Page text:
It's back to school season, and no doubt there are a growing number of anxious students. That's why you may want to consider introducing the practice of mindfulness into their lives.

Cheryl Blackington, youth mindfulness instructor from the Grand Rapids Center for Mindfulness stopped by My West Michigan to explain the practice.

When teaching kids and teens, It's important to understand the three major parts of the brain that are involved. They are the amygdala (reactions involve fight, flight, freeze, fold); the prefrontal cortex (our higher level problem solving, executive part of the brain); and the hippocampus (memory center).

According to Grand Rapids Center for Mindfulness:

  • Mindfulness is the ability to stay in the present moment with kindness and compassion and curiosity. When we are in the past or future, as in worry about events that are going to happen, or worrying about what has already happened = stress.
  • Mindfulness is experiential because you have to do it in order to get the benefits. The more you practice, the stronger this "muscle gets." We often tell our kids to focus, but we don't show them how. We want them to be happy, but again we don't show them how. We want them to be able to regulate their difficult emotions but we don't show them how. Mindfulness training teaches them the social emotional skills that will benefit them their entire lives.
  • Kids will find these skills useful in school when they can learn to focus for longer periods of time, or are worried about taking a test, or on their first day of school. It helps them know what to do when they have strong emotions. It builds resilience as they become more and more confident in their own ability to solve problems. Athletes for example, use mindfulness to learn how to be in the zone, thus becoming top performers.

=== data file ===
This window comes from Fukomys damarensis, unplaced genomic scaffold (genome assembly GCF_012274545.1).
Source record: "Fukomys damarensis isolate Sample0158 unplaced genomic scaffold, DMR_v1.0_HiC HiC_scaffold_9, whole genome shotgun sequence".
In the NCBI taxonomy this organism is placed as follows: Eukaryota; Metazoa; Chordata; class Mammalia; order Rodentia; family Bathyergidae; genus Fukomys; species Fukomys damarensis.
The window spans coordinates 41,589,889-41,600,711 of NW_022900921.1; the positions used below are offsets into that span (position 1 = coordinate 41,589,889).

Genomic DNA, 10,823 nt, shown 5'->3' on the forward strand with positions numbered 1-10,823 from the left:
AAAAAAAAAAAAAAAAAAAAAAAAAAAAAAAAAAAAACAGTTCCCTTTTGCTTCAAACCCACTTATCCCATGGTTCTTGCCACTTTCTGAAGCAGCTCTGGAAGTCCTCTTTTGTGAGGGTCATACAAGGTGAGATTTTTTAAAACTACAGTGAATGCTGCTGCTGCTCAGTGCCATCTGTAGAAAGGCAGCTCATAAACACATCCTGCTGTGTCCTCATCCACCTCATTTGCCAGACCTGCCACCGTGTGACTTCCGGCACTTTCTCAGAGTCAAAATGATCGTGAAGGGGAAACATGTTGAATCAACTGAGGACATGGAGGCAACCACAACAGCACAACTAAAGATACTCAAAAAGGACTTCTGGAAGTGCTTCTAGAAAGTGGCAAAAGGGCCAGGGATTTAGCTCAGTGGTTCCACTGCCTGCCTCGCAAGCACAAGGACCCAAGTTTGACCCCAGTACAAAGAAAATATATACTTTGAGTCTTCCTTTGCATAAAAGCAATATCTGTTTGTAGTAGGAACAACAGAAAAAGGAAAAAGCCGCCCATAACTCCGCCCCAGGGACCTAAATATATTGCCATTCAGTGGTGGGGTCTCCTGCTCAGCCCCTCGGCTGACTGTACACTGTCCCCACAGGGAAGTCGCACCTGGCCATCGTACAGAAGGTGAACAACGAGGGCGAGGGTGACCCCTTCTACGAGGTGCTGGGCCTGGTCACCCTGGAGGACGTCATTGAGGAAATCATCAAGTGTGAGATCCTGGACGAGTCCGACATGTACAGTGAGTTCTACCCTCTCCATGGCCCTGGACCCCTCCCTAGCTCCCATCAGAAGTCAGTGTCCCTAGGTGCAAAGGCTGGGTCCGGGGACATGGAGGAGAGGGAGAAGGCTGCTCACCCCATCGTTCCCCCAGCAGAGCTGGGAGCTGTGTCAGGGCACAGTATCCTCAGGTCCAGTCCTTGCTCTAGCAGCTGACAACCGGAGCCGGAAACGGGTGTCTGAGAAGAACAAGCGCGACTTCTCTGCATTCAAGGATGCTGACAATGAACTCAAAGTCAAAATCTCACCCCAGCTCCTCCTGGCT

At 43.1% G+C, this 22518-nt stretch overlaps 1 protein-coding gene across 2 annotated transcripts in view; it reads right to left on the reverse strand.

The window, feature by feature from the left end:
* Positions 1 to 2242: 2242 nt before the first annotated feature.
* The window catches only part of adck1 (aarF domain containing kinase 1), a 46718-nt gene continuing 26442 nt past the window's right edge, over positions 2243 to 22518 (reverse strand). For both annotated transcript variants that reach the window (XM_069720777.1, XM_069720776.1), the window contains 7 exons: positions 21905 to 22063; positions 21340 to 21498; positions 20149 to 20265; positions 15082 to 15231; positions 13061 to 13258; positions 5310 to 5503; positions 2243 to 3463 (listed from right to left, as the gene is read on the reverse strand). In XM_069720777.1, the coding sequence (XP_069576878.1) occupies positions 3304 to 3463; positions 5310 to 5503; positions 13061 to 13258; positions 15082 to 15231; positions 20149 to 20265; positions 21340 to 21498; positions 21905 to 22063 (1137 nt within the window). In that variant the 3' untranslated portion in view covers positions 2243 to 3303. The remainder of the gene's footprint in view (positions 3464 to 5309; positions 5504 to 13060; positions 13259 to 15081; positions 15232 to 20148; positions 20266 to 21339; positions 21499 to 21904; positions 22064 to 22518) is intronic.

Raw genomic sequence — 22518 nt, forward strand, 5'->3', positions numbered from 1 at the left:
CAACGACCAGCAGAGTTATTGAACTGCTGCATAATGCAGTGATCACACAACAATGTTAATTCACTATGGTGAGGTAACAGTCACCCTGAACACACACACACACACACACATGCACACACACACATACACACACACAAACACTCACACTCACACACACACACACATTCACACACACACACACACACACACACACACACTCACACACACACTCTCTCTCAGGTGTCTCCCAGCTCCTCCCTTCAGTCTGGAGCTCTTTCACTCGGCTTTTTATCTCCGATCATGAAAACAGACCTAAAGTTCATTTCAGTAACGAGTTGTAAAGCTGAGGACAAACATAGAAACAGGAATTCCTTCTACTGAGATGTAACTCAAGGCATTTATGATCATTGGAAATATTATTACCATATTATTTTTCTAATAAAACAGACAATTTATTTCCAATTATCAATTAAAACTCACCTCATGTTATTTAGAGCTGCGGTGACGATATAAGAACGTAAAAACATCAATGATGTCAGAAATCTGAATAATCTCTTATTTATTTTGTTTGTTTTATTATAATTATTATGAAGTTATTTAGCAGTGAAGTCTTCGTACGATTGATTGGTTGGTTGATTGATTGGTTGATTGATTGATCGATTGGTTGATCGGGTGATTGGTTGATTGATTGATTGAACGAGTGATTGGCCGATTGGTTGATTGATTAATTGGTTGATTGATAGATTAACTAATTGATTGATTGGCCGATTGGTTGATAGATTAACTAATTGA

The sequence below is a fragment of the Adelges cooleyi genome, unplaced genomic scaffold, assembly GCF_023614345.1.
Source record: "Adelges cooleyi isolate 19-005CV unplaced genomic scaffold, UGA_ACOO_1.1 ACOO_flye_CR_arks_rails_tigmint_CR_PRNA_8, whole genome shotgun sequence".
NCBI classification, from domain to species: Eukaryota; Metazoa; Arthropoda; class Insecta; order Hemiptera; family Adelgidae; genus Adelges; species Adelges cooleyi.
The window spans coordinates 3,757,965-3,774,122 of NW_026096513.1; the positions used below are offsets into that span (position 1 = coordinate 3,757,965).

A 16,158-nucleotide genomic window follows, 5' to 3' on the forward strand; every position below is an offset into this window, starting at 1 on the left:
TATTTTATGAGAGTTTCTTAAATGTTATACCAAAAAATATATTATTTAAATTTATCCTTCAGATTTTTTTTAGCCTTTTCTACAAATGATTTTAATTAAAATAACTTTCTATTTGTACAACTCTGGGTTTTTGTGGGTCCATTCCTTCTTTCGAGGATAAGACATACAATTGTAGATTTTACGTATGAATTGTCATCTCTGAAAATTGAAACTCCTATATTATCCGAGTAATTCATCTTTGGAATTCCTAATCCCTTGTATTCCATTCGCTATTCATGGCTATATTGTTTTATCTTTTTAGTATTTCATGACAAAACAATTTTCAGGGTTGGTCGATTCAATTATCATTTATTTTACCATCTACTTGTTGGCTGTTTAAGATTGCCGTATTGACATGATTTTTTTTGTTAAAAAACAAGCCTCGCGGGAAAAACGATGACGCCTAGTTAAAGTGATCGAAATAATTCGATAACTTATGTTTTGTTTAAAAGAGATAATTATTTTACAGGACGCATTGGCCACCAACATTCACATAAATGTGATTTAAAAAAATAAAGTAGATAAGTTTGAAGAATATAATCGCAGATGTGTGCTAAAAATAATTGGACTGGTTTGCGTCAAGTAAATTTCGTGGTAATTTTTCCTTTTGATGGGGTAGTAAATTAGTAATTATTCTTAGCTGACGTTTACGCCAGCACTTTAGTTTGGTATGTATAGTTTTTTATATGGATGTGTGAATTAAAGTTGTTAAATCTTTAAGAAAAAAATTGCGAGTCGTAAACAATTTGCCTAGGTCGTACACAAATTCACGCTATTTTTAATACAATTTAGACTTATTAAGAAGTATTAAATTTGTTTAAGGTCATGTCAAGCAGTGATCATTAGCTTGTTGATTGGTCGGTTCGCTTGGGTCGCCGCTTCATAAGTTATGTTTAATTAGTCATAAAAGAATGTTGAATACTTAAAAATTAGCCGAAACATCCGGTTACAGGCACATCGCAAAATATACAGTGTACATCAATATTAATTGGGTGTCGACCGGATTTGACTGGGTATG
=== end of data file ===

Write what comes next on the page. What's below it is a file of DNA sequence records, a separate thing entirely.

• School is about to start and it's a time of excitement on one the hand, and dread on the other hand Parents can help their children by taking the time to listen to their child's feelings or worries. Let them know that all kids have worries and they are not alone. When they start imagining awful things, they can just breathe.
  • Remember that this is a time of transition for the entire family and change can be hard. So try going through a rehearsal with them before school starts. Set up a system that will make your morning run smoothly. Take time to pause and breathe when tensions begin to rise. Small children can do belly breathing. Older kids can do 5 finger breathing. At breakfast try a 30 second or one minutes pause. Just listen to all of the sounds in the room- while you are breathing! You can do the same with sight- try to notice everything you can in the room in one minute. Then share what you each saw.
  • So slowing down, breathing, remaining calm are all very helpful for you and your children.

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